The title poem contains all the virtues of the collection. It's lyrical yet accessible ("You are so fragrant, / plump, and...



As the subtitle indicates, poetry and pictures about everyday stuff.

The title poem contains all the virtues of the collection. It's lyrical yet accessible ("You are so fragrant, / plump, and steamy"), poetic ("snug as a puppy / in your bready bun") and more than a little mischievous ("I squeeze the sunny / mustard up and down / your ticklish tummy"). There is mischief as well in some of the presentations. The four stanzas of "Summer Sun" travel downward in rays. "Water" requires readers to turn the book 90 degrees for a vertical two-page poem against a blue background, illustrated with submerged kids in swim fins. Other highlights include "Pillow" ("My pillow sleeps / all day, / dreaming it's / a cloud"), "Books" ("Books! / All sizes, all colors, / whispering, / 'Come inside! / Come inside!' "), "Crayons" ("My crayons pop / up in their box, / hands raised") and "Light" ("Where do you go / when it's dark? / Back into lightbulbs / when I turn them off?"). Anthropomorphism is a running theme—a particularly apt one for young children; Gerstein infuses humanity into a toothbrush, shoes, a bowl, a kite, leaves and an ice-cream cone. His acrylic illustrations are in harmony with his verses; sharp black lines and rich colors that spread outside their outlines, giving a dreamy yet vivid effect.

Pub Date: Aug. 1, 2011

ISBN: 978-0-8109-9732-5

Page Count: 32

Publisher: Abrams

Review Posted Online: July 5, 2011

Kirkus Reviews Issue: July 15, 2011

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See, hear, touch, taste, smell...and imagine poetry all around you.


A neighborhood walk unleashes the power of poetry.

Kiyoshi, a boy of Japanese heritage, watches his poet grandfather, Eto, write a poem in calligraphy. Intrigued, Kiyoshi asks, “Where do poems come from?” So begins a meditative walk through their bustling neighborhood, in which Kiyoshi discovers how to use his senses, his power of observation, and his imagination to build a poem. After each scene, Eto jots down a quick poem that serves as both a creative activity and an instruction for Kiyoshi. Eventually Kiyoshi discovers his own poetic voice, and together the boy and his grandfather find poems all around them. Spare, precise prose is coupled with the haiku Kiyoshi and his grandfather create, building the story through each new scene to expand Kiyoshi’s understanding of the origin of poems. Sensory language, such as flicked, whooshed, peeked, and reeled, not only builds readers’ vocabulary, but also models the vitality and precision of creative writing. The illustrations are just as thoughtfully crafted. Precisely rendered, the artwork is soft, warm, and captivating, offering vastly different perspectives and diverse characters who make up an apparently North American neighborhood that feels both familiar and new for a boy discovering how to view the world the way a poet does. Earth tones, coupled with bright yellows, pinks, and greens, draw readers in and encourage them to linger over each spread. An author’s note provides additional information about haiku.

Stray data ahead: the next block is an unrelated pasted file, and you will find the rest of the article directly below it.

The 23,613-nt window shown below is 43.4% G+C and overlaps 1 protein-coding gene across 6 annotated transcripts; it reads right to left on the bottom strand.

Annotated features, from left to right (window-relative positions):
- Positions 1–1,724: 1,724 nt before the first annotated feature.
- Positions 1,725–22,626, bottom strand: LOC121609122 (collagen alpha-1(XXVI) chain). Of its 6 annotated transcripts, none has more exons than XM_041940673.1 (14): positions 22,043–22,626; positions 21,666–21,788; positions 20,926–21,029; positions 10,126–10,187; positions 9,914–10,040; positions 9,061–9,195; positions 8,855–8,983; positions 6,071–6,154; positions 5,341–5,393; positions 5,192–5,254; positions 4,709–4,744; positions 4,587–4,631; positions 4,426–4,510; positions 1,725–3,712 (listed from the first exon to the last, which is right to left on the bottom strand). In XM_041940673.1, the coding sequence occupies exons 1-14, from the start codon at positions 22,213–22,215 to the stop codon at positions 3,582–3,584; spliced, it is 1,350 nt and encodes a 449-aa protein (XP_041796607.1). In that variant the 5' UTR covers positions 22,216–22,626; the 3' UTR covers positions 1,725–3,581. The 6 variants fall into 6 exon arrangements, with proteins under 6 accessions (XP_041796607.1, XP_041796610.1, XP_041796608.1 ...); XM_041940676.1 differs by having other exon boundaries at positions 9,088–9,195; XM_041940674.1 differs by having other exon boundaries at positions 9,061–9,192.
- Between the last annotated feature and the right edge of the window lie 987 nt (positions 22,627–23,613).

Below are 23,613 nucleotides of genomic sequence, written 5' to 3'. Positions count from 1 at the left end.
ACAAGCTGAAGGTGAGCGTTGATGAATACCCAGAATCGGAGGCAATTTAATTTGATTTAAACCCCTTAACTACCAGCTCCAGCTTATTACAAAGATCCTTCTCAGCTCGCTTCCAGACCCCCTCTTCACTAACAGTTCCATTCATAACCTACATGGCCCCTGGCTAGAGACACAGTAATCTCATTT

See, hear, touch, taste, smell...and imagine poetry all around you. (Picture book. 4-7)

Pub Date: March 9, 2021

ISBN: 978-1-62014-958-4

Page Count: 32

Publisher: Lee & Low Books

Review Posted Online: Dec. 15, 2020

Kirkus Reviews Issue: Jan. 1, 2021

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There’s always tomorrow.


A lyrical message of perseverance and optimism.

The text uses direct address, which the title- and final-page illustrations suggest comes from an adult voice, to offer inspiration and encouragement. The opening spreads reads, “Tonight as you sleep, a new day stirs. / Each kiss good night is a wish for tomorrow,” as the accompanying art depicts a child with black hair and light skin asleep in a bed that’s fantastically situated in a stylized landscape of buildings, overpasses, and roadways. The effect is dreamlike, in contrast with the next illustration, of a child of color walking through a field and blowing dandelion fluff at sunrise. Until the last spread, each child depicted in a range of settings is solitary. Some visual metaphors falter in terms of credibility, as in the case of a white-appearing child using a wheelchair in an Antarctic ice cave strewn with obstacles, as the text reads “you’ll explore the world, only feeling lost in your imagination.” Others are oblique in attempted connections between text and art. How does a picture of a pale-skinned, black-haired child on a bridge in the rain evoke “first moments that will dance with you”? But the image of a child with pink skin and brown hair scaling a wall as text reads “there will be injustice that will challenge you, and it will surprise you how brave you can be” is clearer.

There’s always tomorrow. (Picture book. 4-7)

Pub Date: Jan. 8, 2019

ISBN: 978-1-101-99437-5

Page Count: 32

Publisher: Dial Books

Review Posted Online: Nov. 12, 2018

Kirkus Reviews Issue: Dec. 1, 2018

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